THUNDER BAY – Spring has finally come to our neck of the woods, and we’re beginning to take the tiny shoots from our mini-greenhouse in our basement out into the world. I want my daughters to know where their food comes from, but growing a kid-friendly garden means more than just planting kid-friendly plants.
If you want to get kids to actually eat their veggies, it helps if you get them invested in the process and care of the garden. If your kids see the backyard vegetable garden as “theirs,” they are far more likely to embrace the products: happily eating radishes and arugula that they’ve grown on their own. Here are six tips — tested in our home — to get your kids to embrace gardening and become active agents in creating their own food.
1. Get dirty
Forget the image of white-frocked children basking in a pristine flower bed; that image gets in the way of real gardening. Get your kids dirty as fast as possible. Ask them to dig with hand trowels, sticks or bare fingers, and they will leap at the opportunity. When watering, “accidentally” drench them with a good hosing. They’ll squeal, then beg for more — and watering is no longer a chore but a family frolic. Make mud and get them in it. Over-plant in anticipation of grubby little fingers pulling out the extraneous shoots. A garden shouldn’t be too precious. Good gardening demands some filth, and when kids realize this, they embrace it.
2. Get gross
Kids love gross, and a garden has it in spades. Ask your kids to find worms, then take the opportunity to discuss their impact on the soil. If your garden doesn’t have enough worms, go buy them and let the kids play with their new “pets” while you’re putting them into the garden. If you want to step it up a notch, create a vermiculture bin and let your kids be in charge of the worm farm. Look for beneficial insects such as ladybug larvae and lacewings. Explain that the reason you wash food that comes from the garden comes down to two words: bird poop. Some kids may react negatively to grossness, but that’s part of the charm. Gross things are both attractive and repulsive to young ones, and finding that fine line where attraction and repulsion equal each other out keeps the kids coming back to the garden.
3. Get creative
Encourage your kids to rename the plants in the garden. Our girls have dubbed our sage bush as “Hairy Bigfoot Plant.” That name has made the humble herb extremely attractive to our girls and to the neighbor kids — especially after we cut out pieces from a milk jug and made markers for our newly named plants. In fact, our two girls and the neighbor boy run to this plant every morning as they walk to school and actually eat a leaf of Hairy Bigfoot Plant. Without that name, I suspect elementary school kids would not be eating raw sage leaves every morning on the way to school. Have your kids play The Name Game, and they are suddenly personally invested in growing and eating mummy peas (snap peas) and bloody spice balls (radishes).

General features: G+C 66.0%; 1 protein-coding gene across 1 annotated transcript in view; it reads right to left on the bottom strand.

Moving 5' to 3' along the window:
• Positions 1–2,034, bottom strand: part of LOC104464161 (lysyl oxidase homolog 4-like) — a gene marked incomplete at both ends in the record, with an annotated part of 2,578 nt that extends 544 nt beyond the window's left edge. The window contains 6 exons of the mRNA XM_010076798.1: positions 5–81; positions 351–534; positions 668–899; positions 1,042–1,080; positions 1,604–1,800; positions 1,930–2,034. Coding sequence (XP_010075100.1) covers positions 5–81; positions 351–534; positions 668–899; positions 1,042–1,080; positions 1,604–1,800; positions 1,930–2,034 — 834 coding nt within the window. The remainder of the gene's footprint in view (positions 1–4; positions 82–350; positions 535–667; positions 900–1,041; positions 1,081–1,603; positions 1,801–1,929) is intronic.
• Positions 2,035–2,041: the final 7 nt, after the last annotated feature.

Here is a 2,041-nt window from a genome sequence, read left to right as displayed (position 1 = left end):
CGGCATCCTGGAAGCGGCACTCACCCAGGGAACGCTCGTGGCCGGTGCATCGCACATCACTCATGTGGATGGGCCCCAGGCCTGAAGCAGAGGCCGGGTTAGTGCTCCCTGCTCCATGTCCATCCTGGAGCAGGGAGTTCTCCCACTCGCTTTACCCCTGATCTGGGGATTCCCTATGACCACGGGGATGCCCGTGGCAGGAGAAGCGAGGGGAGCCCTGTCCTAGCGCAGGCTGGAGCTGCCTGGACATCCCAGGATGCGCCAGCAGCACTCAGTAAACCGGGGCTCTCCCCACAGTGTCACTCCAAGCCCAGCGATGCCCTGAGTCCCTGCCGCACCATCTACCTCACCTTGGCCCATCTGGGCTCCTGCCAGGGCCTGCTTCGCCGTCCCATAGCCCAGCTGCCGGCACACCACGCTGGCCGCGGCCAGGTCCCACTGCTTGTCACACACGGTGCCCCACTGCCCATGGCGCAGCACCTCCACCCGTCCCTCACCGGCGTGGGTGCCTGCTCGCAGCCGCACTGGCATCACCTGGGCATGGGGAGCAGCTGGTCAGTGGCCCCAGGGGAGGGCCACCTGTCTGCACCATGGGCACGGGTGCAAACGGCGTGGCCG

4. Get a kit
Kids love kits, so create an easily portable garden set for each child. You can buy them ready-made at the nursery or dollar store … but where’s the fun in that? Ask your kids to choose cheap tools for themselves, or gather the tools you already have and put them in specific kits. We turned milk jugs into garden kits, but a tote bag or plastic bucket works just as well. Add more than just a trowel rake and gloves. Put in a magnifying glass, eyedroppers, specimen jars and other “scientific” tools to deploy in the garden. When it’s time to do some weeding, tell your kids to grab their kits and you suddenly have an eager workforce.
5. Get experimental
Make your garden a laboratory, not a display. Ask your kids to experiment with the dirt, the compost, the layout and the results of your planting. Turn gardening into a science experiment. When the plants are coming up, try taste experiments — is this bitter? Sour? Sweet? This type of hands-on discovery helps kids understand that “good” doesn’t always mean “familiar” — so that when your crop is ready for the kitchen, your kids will beg to try to results. This may require you to set aside a part of your garden to be devoted to the kids’ experiments (so that you don’t ruin your entire crop) but their creative/destructive explorations will personalize your garden… and its results.
6. Get dramatic
Learn a lesson from molecular gastronomy: Presentation and entertainment are part of the full experience of food. When it was time to thin the new shoots of butter crunch lettuce and arugula, we had our girls wash the tiny shoots and arrange them attractively on a platter with small chunks of string cheese and a drizzle of olive oil and lemon juice. A garden chore suddenly becomes an art project, then a dish of Farm-To-Table Micro-Greens. In the garden itself, use the “experimental” area for play as well as work: Set up scenes, fairy gardens or Lego cities beneath the plants. The “forest” of carrots grows more lush around the tiny family that lives beneath it … then Godzilla descends at harvest time, pulling the trees by the roots as the dolls run and scream in horror. The garden becomes a playground, and the plate becomes a stage, turning the concept of “playing with your food” into a deeper understanding of the earth, growing plants and the process of creating and eating food.
Copyright Susan Lutz via Zester Daily and Reuters Media Express